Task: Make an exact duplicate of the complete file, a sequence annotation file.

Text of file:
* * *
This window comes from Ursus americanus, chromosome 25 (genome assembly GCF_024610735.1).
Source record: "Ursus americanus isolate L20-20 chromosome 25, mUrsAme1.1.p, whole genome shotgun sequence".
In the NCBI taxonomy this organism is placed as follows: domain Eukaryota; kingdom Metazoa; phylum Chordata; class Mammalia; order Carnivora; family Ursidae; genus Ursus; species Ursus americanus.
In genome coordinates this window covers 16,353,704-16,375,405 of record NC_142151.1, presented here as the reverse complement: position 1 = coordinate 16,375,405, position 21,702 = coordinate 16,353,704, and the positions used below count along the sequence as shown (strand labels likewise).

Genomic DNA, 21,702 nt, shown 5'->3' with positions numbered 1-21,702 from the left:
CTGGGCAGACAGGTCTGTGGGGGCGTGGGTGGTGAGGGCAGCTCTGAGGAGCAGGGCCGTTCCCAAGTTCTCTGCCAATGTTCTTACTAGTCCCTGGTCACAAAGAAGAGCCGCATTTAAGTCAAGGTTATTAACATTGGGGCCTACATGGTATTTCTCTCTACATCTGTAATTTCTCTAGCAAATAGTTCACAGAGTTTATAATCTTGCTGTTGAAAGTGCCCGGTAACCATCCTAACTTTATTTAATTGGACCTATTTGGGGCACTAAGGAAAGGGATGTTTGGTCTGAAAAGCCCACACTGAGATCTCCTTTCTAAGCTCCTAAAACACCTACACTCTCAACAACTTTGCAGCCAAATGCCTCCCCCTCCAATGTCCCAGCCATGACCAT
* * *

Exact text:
This window comes from Ursus americanus, chromosome 25 (genome assembly GCF_024610735.1).
Source record: "Ursus americanus isolate L20-20 chromosome 25, mUrsAme1.1.p, whole genome shotgun sequence".
In the NCBI taxonomy this organism is placed as follows: domain Eukaryota; kingdom Metazoa; phylum Chordata; class Mammalia; order Carnivora; family Ursidae; genus Ursus; species Ursus americanus.
In genome coordinates this window covers 16,353,704-16,375,405 of record NC_142151.1, presented here as the reverse complement: position 1 = coordinate 16,375,405, position 21,702 = coordinate 16,353,704, and the positions used below count along the sequence as shown (strand labels likewise).

Genomic DNA, 21,702 nt, shown 5'->3' with positions numbered 1-21,702 from the left:
CTGGGCAGACAGGTCTGTGGGGGCGTGGGTGGTGAGGGCAGCTCTGAGGAGCAGGGCCGTTCCCAAGTTCTCTGCCAATGTTCTTACTAGTCCCTGGTCACAAAGAAGAGCCGCATTTAAGTCAAGGTTATTAACATTGGGGCCTACATGGTATTTCTCTCTACATCTGTAATTTCTCTAGCAAATAGTTCACAGAGTTTATAATCTTGCTGTTGAAAGTGCCCGGTAACCATCCTAACTTTATTTAATTGGACCTATTTGGGGCACTAAGGAAAGGGATGTTTGGTCTGAAAAGCCCACACTGAGATCTCCTTTCTAAGCTCCTAAAACACCTACACTCTCAACAACTTTGCAGCCAAATGCCTCCCCCTCCAATGTCCCAGCCATGACCAT